Sonic Rush


posted 4/17/2006 by Sean Colleli
other articles by Sean Colleli
One Page Platforms: DS
In addition to the boss battles, the special half-pipe stages from Sonic 2 make a return, now rendered realtime in full 3D. Fans know what I’m talking about—the third-person, scrolling tube filled with rings and obstacles. These stages are the only time the DS touch capability is used, to move Sonic left and right to grab rings. Novices beware; these are also some of the most challenging parts of the game. The 3D aspect smoothes out the control, but the developers cranked up the difficulty to compensate. Beating these stages will reward Sonic with a coveted chaos emerald, but it took me several tries a level to get the patterns right. At least Tails isn’t tagging along, smashing into bombs while you try to scoop up every last ring.

Some 3D techniques are used in the 2D levels a well; the player character is a fully rendered polygon model, allowing for very fluid animations and actions not possible with a sprite. Parts of the levels themselves are polygonal too and take advantage of the third dimension, creating breathtaking effects that will surprise even the most seasoned Sonic veteran. Don’t be surprised to find Sonic parachuting or hang-gliding, and in one level gravity reverses itself. Put simply, Sonic Rush is the epitome of the side-scrolling Sonic games, with enough tricks up its sleeve to challenge old and new players alike.

In terms of actual story, I was pleased that Sonic Team kept things simple and focused this time. There’s a plot about parallel dimensions, but it never interferes with the gameplay and also allows for the introduction of a new player character: Blaze the Cat. She doesn’t control all that differently from Sonic which is a good thing in my opinion, and she adds a new dynamic to the Sonic universe. Aside from Sonic, she is the only other playable character. This may disappoint hardcore Sonic fans who read the comic and watch the TV show, but I think it’s a blessing. Previous games got overwhelming with the multiple character paths and it was hard to follow the story at all. Mainstays like Tails, Amy Rose and fan-favorite Knuckles make only cameo appearances, but at least we aren’t forced to play as throwaway characters like Big the Cat to finish the game.

My only complaint is that the Sonic-Blaze duality isn’t more fleshed out. Both characters play through the exact same levels, just in a different order, whereas I would have liked separate mission paths for each character. As I said the levels are massive as it is, and it might have been prohibitive for Sonic Team to make two full campaigns, but it’s still repetitive to finish one level with Sonic and then instantly revisit it with Blaze.

Even with two characters, finishing the solo story doesn’t take more than a few hours, but you’ll have an absolute blast while it lasts. To extend play time a bit, a multiplayer mode was included. This option harkens back to the multi races from the older Sonic games, but with more variety and of course, speed. The object of the game is to reach the end of the stage before your opponent, using whatever means necessary to slow them down and get ahead. As before there isn’t much of a character selection, but once the fight for who gets to be Sonic is over, you’ll find a satisfying, invigorating competition.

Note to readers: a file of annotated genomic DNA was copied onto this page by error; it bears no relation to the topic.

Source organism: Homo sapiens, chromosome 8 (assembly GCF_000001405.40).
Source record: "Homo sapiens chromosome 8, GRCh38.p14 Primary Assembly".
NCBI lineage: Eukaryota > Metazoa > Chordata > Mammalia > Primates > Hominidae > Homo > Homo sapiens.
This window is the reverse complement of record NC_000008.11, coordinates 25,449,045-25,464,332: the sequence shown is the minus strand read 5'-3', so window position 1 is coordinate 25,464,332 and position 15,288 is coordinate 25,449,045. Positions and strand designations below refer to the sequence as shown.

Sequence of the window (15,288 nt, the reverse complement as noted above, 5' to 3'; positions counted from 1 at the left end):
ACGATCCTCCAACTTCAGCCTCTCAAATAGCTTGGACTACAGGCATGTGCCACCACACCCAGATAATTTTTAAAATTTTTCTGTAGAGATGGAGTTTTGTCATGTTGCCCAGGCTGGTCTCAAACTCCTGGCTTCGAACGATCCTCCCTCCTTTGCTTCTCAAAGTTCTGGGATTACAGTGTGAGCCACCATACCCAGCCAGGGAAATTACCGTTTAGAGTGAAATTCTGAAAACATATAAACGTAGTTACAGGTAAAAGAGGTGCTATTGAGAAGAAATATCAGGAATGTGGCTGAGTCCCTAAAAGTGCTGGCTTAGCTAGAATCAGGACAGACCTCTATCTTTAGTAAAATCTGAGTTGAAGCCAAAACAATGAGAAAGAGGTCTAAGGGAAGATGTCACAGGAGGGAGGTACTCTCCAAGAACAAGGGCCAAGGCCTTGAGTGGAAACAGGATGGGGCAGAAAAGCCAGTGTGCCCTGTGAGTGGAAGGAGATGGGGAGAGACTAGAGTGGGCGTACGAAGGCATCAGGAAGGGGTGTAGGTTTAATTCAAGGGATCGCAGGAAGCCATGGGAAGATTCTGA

All of the single player levels are included (minus the boss stages), so the shortcuts and stunts can be used for the purpose of getting a leg up on the race. Leaving bad guys intact may seem ludicrous, but remember that you’re not the only one playing; dodging that badnik leaves the chance that your friend will go careening into it and lose precious seconds. The multiplayer mode can be played between two game cards or in download play, but I found a serious problem with the download—the game bogged down into heavy framerate chop. My opponent didn’t seem to have this problem, so I can only hypothesize that download play is hard on the person hosting the game. It makes sense, for such an incredibly fast-running game, but it’s one bug that should’ve been ironed out.

It’s unfortunate that fans will have to wait a little longer for next-gen, groundbreaking 3D Sonic the Hedgehog, but until then we have Sonic Rush. An almost perfect balance of speed, gameplay and graphical flair make this the best 2D game to feature the blue blur, and it proves that Sonic Team still has it where it counts. There are a few dings in the glossy sheen of this game, but they are small blemishes on a game that’s gripping, just hard enough, and faster than a bat out of hell.

Sonic Team reclaims their reputation, with a lot of help from the Sonic Advance dev team. Aside from some repetition and a few minor technical flaws, Sonic Rush delivers a wholly satisfying old-school experience, kicked into extreme overdrive. This game leaves scorch marks on the pavement and blisters on your fingers. Sonic fans, this is the one you’ve been waiting for.

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